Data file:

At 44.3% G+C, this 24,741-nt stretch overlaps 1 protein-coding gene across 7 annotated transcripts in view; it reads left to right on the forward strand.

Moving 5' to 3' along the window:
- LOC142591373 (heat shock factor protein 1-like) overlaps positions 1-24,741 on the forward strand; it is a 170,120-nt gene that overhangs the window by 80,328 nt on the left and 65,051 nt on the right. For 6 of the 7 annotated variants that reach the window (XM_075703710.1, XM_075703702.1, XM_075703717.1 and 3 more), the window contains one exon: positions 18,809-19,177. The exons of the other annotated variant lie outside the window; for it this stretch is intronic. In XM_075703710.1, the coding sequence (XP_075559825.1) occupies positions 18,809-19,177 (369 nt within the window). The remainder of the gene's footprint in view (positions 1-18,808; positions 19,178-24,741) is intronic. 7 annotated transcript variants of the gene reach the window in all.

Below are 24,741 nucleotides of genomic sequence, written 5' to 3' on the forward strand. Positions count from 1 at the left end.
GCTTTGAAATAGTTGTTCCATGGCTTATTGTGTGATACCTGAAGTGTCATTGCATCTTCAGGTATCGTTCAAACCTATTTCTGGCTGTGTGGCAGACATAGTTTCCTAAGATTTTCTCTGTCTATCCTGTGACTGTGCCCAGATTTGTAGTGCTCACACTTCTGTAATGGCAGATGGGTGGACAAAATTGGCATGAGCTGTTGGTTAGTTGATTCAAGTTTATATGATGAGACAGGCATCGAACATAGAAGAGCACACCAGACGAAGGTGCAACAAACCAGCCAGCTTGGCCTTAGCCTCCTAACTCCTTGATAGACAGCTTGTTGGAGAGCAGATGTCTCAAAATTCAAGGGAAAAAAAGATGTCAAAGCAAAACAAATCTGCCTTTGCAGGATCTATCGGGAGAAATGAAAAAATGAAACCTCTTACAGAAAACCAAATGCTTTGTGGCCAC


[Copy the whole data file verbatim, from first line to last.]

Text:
At 44.3% G+C, this 24,741-nt stretch overlaps 1 protein-coding gene across 7 annotated transcripts in view; it reads left to right on the forward strand.

Moving 5' to 3' along the window:
- LOC142591373 (heat shock factor protein 1-like) overlaps positions 1-24,741 on the forward strand; it is a 170,120-nt gene that overhangs the window by 80,328 nt on the left and 65,051 nt on the right. For 6 of the 7 annotated variants that reach the window (XM_075703710.1, XM_075703702.1, XM_075703717.1 and 3 more), the window contains one exon: positions 18,809-19,177. The exons of the other annotated variant lie outside the window; for it this stretch is intronic. In XM_075703710.1, the coding sequence (XP_075559825.1) occupies positions 18,809-19,177 (369 nt within the window). The remainder of the gene's footprint in view (positions 1-18,808; positions 19,178-24,741) is intronic. 7 annotated transcript variants of the gene reach the window in all.

Below are 24,741 nucleotides of genomic sequence, written 5' to 3' on the forward strand. Positions count from 1 at the left end.
GCTTTGAAATAGTTGTTCCATGGCTTATTGTGTGATACCTGAAGTGTCATTGCATCTTCAGGTATCGTTCAAACCTATTTCTGGCTGTGTGGCAGACATAGTTTCCTAAGATTTTCTCTGTCTATCCTGTGACTGTGCCCAGATTTGTAGTGCTCACACTTCTGTAATGGCAGATGGGTGGACAAAATTGGCATGAGCTGTTGGTTAGTTGATTCAAGTTTATATGATGAGACAGGCATCGAACATAGAAGAGCACACCAGACGAAGGTGCAACAAACCAGCCAGCTTGGCCTTAGCCTCCTAACTCCTTGATAGACAGCTTGTTGGAGAGCAGATGTCTCAAAATTCAAGGGAAAAAAAGATGTCAAAGCAAAACAAATCTGCCTTTGCAGGATCTATCGGGAGAAATGAAAAAATGAAACCTCTTACAGAAAACCAAATGCTTTGTGGCCAC